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Old 26th August 2005, 09:51 PM   #11
Wombat2 is offline Wombat2  Australia
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Good quality guillotines are self sharpening and I work in a Government department - nothing but the best
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Old 5th March 2008, 03:21 AM   #12
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Default Cutting FR4

The cleanup sucks but I've found that a ceramic tile saw produces the best results.

Kenneth
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Old 5th March 2008, 03:27 AM   #13
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As Wombat2 says, guillotine cutters are self sharpening. You need the old fashioned kind with a heavy cast arm- the modern cheap ones are useless. I've used my old Premier for cutting PCBs for years, and it's none the worse for wear. I actually drilled a couple holes in it so I can mount a clamp bar. That way the material doesn't shift, and the fingers are safer.

No matter what you're cutting, try to distribute the cutting over the length of the blade. If all the cutting is done next to the guide, eventually the cutter won't cut a straight line because the lower blade wears nearest the pivot.
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Old 5th March 2008, 05:11 AM   #14
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"DON"T use a bandsaw. Fibreglass pcb will destroy a bandsaw blade in seconds."

Would scoring both sides and using a 16" scroll saw work? (As I recall, blades are inexpensive.)

David.
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Old 5th March 2008, 06:52 AM   #15
djQUAN is offline djQUAN  Philippines
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a guillotine isn't easily available so I use the dremel + cutting disc method.

lots of dust (use a mask) flying debris of exploding disc (doesn't happen to me anymore, use safety goggles) and draw a line before cutting and you get really straight, clean cuts.
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Old 5th March 2008, 01:52 PM   #16
Nordic is offline Nordic  South Africa
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Guilotine is the last thing I would use...

I almost cried when I fetched the first batch of HRII PCBs form the fab house, as their scorer packed up, and they proceeded to guilotene the boards...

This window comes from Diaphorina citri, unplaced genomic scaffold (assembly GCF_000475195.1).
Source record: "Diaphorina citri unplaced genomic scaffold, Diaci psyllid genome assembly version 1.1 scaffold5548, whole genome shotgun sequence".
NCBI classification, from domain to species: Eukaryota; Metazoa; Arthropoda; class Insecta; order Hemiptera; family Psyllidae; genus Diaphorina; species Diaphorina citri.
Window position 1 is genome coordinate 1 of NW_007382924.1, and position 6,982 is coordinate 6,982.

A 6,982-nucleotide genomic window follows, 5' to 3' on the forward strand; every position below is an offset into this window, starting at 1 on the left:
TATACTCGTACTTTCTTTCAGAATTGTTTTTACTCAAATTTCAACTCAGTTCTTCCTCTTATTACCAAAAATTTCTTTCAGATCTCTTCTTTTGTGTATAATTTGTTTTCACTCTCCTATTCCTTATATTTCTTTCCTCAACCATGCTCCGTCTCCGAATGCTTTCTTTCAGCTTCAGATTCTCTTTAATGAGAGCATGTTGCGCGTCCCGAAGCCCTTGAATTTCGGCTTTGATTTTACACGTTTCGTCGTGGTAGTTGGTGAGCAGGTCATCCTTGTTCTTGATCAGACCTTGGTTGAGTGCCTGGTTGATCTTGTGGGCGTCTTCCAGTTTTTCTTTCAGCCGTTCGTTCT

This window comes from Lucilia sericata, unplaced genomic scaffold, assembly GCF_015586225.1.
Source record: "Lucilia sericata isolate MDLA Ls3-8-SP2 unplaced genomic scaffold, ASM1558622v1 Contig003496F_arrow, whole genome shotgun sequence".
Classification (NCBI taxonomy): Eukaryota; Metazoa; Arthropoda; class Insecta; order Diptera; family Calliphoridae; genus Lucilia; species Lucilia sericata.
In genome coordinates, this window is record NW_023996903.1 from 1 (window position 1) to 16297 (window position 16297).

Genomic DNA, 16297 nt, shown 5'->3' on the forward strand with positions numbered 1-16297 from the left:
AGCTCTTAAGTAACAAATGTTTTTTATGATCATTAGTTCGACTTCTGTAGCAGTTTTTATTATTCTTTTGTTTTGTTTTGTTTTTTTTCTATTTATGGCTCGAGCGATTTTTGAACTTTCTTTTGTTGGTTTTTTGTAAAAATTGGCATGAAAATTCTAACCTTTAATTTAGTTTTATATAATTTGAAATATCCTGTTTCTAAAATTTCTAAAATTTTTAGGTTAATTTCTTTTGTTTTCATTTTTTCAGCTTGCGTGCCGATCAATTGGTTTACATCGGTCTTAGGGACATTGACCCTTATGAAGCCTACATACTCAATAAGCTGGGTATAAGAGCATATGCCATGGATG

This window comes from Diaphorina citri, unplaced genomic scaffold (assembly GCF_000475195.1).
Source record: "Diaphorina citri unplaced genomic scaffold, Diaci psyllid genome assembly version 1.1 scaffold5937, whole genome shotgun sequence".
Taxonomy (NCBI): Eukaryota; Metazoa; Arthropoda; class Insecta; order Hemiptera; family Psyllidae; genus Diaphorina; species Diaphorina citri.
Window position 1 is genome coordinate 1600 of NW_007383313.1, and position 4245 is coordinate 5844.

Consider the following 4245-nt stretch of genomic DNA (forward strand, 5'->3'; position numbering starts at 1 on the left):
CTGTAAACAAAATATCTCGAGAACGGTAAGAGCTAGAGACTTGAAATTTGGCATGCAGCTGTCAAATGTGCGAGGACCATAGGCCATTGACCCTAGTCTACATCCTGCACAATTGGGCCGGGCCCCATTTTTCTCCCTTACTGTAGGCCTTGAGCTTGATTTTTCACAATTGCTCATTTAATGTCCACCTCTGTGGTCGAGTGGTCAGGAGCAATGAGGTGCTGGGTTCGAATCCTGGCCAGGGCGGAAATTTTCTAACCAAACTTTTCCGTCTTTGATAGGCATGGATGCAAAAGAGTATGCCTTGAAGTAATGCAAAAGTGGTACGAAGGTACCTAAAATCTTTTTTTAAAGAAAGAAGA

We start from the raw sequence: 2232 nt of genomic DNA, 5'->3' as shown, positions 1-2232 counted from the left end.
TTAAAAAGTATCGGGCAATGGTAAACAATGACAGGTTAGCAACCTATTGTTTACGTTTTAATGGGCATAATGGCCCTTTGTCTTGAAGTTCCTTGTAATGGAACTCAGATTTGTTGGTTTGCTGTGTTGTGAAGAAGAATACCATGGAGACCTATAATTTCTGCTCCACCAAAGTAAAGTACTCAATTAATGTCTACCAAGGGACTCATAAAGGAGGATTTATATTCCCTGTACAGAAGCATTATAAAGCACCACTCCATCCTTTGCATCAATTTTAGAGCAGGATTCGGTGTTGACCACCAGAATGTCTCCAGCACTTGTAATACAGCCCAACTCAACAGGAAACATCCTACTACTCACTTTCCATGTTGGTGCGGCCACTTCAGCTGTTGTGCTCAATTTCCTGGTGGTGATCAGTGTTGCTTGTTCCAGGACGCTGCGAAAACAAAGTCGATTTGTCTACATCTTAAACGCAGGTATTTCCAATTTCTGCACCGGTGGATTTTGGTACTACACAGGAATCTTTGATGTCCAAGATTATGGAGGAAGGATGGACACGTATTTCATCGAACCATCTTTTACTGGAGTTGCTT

Sure it could be filed if it was a once off board, but I was not going to file over 100.. looks like a rat chewed the sides.... In fact I think I can do better with my tin shears (Big scissors made for cutting metal sheets)....

After lots of moaning I now get beatifully scored panels.

Oh and I am one up from you guys in useing dangerous methods...
My table saw for cutting DIY PCB (whe I can't find the shears).
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Old 5th March 2008, 02:08 PM   #17
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I wonder if a ceramic tile scorer would work well for snapping boards? To be honest, I use a band saw in my prototype shop, and just deal with replacing the blades. I don't honestly notice any shorter life from them.
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Old 5th March 2008, 02:47 PM   #18
oshifis is online now oshifis  Hungary
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I use secateurs (hand pruners, pruning shears) with succes for smaller size PCBs.
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Old 6th March 2008, 11:08 AM   #19
OzMikeH is offline OzMikeH  Australia
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I used to use a guillotine when I was doing boards. Used to make at least a hundred at a time because we silk screened by hand and cleanup of the etch resistant paint from the screens was difficult.

cuts were nice and neat. We did take care to use the far end of the guillotine. the near end was for fine metal work.

have used tin snips for small boards, the guillotine was best though, you really do need a clamp on it.
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Old 6th March 2008, 03:19 PM   #20
KP11520 is offline KP11520  United States
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Hello!

WHY do you think we have teeth?

I don't need no tools.

Tools are for Marys! LOL

All kidding aside, I measure 1 or 2 mm larger than I need. I score the copper several passes with a utility knife (new blade) with a straight edge as a guide. If you have a way to clamp the straight edge, even better. Then I cut it with the finest tooth hacksaw blade I can find (I told you I use my teeth) just over the waste side of the line.

Then I turn on my belt sander with a very fine sanding belt and lock the trigger on, I turn it upside down on the bench (mine sits flat) and hold the PCB to the belt on the flat surface at varying pressure until it looks like a professional cut.

Nico, this is what you needed to do with those 100 boards. It goes fast. Just wear a mask as the dust is very fine and can make its way to where it shouldn't be.

The belt sander is one of the best small adjustment tools ever designed!

BTW, I guess I am a Mary but I love my tools!

Regards//Keith
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